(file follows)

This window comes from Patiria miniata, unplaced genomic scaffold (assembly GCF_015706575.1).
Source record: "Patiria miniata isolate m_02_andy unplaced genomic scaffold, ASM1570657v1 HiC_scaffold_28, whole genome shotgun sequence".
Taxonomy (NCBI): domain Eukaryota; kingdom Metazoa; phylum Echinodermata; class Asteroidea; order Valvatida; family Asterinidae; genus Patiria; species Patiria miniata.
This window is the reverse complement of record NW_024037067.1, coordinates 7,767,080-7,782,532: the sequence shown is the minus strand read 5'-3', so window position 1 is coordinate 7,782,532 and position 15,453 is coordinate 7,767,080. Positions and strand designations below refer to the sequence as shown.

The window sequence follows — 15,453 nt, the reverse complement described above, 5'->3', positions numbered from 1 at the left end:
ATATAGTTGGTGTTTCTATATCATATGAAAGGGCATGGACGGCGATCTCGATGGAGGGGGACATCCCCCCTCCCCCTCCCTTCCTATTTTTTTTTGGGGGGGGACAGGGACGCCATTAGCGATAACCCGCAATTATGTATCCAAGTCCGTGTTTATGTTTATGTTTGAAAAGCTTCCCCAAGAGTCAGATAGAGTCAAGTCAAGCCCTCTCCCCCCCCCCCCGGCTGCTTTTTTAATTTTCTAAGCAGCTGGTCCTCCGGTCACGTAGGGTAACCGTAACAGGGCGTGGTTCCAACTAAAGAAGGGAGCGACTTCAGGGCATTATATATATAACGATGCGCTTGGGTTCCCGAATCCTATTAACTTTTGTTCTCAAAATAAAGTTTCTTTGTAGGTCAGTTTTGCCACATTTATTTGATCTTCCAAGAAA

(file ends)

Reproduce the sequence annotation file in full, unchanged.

This window comes from Patiria miniata, unplaced genomic scaffold (assembly GCF_015706575.1).
Source record: "Patiria miniata isolate m_02_andy unplaced genomic scaffold, ASM1570657v1 HiC_scaffold_28, whole genome shotgun sequence".
Taxonomy (NCBI): domain Eukaryota; kingdom Metazoa; phylum Echinodermata; class Asteroidea; order Valvatida; family Asterinidae; genus Patiria; species Patiria miniata.
This window is the reverse complement of record NW_024037067.1, coordinates 7,767,080-7,782,532: the sequence shown is the minus strand read 5'-3', so window position 1 is coordinate 7,782,532 and position 15,453 is coordinate 7,767,080. Positions and strand designations below refer to the sequence as shown.

The window sequence follows — 15,453 nt, the reverse complement described above, 5'->3', positions numbered from 1 at the left end:
ATATAGTTGGTGTTTCTATATCATATGAAAGGGCATGGACGGCGATCTCGATGGAGGGGGACATCCCCCCTCCCCCTCCCTTCCTATTTTTTTTTGGGGGGGGACAGGGACGCCATTAGCGATAACCCGCAATTATGTATCCAAGTCCGTGTTTATGTTTATGTTTGAAAAGCTTCCCCAAGAGTCAGATAGAGTCAAGTCAAGCCCTCTCCCCCCCCCCCCGGCTGCTTTTTTAATTTTCTAAGCAGCTGGTCCTCCGGTCACGTAGGGTAACCGTAACAGGGCGTGGTTCCAACTAAAGAAGGGAGCGACTTCAGGGCATTATATATATAACGATGCGCTTGGGTTCCCGAATCCTATTAACTTTTGTTCTCAAAATAAAGTTTCTTTGTAGGTCAGTTTTGCCACATTTATTTGATCTTCCAAGAAA